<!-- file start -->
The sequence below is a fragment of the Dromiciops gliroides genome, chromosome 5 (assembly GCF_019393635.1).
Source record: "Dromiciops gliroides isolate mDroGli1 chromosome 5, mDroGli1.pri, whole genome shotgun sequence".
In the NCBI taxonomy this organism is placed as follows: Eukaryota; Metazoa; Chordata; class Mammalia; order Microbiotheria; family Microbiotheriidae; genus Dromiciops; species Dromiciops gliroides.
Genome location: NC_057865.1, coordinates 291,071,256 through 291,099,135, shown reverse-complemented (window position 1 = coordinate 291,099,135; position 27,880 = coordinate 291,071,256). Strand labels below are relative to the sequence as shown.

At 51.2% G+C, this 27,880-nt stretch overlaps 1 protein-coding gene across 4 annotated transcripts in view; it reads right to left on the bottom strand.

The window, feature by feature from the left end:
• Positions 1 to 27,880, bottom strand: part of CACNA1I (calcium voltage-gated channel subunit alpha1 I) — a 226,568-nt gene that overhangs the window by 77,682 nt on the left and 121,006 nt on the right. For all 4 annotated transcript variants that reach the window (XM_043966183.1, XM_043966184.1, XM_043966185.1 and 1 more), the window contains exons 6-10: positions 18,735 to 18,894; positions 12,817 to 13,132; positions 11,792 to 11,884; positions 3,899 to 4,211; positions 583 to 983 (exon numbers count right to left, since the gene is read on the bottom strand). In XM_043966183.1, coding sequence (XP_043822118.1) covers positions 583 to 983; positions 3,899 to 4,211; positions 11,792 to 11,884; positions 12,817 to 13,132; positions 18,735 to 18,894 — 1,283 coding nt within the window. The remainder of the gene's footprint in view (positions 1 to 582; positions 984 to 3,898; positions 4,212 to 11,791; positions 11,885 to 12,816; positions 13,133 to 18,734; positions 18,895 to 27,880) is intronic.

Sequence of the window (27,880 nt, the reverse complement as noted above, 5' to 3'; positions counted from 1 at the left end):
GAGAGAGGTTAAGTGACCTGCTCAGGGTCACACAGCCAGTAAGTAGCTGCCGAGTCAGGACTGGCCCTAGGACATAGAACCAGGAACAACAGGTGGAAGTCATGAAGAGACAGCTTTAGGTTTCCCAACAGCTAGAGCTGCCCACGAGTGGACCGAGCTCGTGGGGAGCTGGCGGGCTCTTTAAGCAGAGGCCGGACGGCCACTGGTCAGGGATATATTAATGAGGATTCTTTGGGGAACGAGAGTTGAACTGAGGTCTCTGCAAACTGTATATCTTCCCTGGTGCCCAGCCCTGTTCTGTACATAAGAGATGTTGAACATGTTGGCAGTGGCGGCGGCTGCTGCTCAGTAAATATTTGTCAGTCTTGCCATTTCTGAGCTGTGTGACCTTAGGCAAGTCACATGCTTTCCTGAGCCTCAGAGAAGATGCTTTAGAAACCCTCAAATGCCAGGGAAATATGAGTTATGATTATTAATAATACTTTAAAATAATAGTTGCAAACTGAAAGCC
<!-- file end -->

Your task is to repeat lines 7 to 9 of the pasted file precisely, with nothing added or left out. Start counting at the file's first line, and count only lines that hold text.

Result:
• Positions 1 to 27,880, bottom strand: part of CACNA1I (calcium voltage-gated channel subunit alpha1 I) — a 226,568-nt gene that overhangs the window by 77,682 nt on the left and 121,006 nt on the right. For all 4 annotated transcript variants that reach the window (XM_043966183.1, XM_043966184.1, XM_043966185.1 and 1 more), the window contains exons 6-10: positions 18,735 to 18,894; positions 12,817 to 13,132; positions 11,792 to 11,884; positions 3,899 to 4,211; positions 583 to 983 (exon numbers count right to left, since the gene is read on the bottom strand). In XM_043966183.1, coding sequence (XP_043822118.1) covers positions 583 to 983; positions 3,899 to 4,211; positions 11,792 to 11,884; positions 12,817 to 13,132; positions 18,735 to 18,894 — 1,283 coding nt within the window. The remainder of the gene's footprint in view (positions 1 to 582; positions 984 to 3,898; positions 4,212 to 11,791; positions 11,885 to 12,816; positions 13,133 to 18,734; positions 18,895 to 27,880) is intronic.

Sequence of the window (27,880 nt, the reverse complement as noted above, 5' to 3'; positions counted from 1 at the left end):
GAGAGAGGTTAAGTGACCTGCTCAGGGTCACACAGCCAGTAAGTAGCTGCCGAGTCAGGACTGGCCCTAGGACATAGAACCAGGAACAACAGGTGGAAGTCATGAAGAGACAGCTTTAGGTTTCCCAACAGCTAGAGCTGCCCACGAGTGGACCGAGCTCGTGGGGAGCTGGCGGGCTCTTTAAGCAGAGGCCGGACGGCCACTGGTCAGGGATATATTAATGAGGATTCTTTGGGGAACGAGAGTTGAACTGAGGTCTCTGCAAACTGTATATCTTCCCTGGTGCCCAGCCCTGTTCTGTACATAAGAGATGTTGAACATGTTGGCAGTGGCGGCGGCTGCTGCTCAGTAAATATTTGTCAGTCTTGCCATTTCTGAGCTGTGTGACCTTAGGCAAGTCACATGCTTTCCTGAGCCTCAGAGAAGATGCTTTAGAAACCCTCAAATGCCAGGGAAATATGAGTTATGATTATTAATAATACTTTAAAATAATAGTTGCAAACTGAAAGCC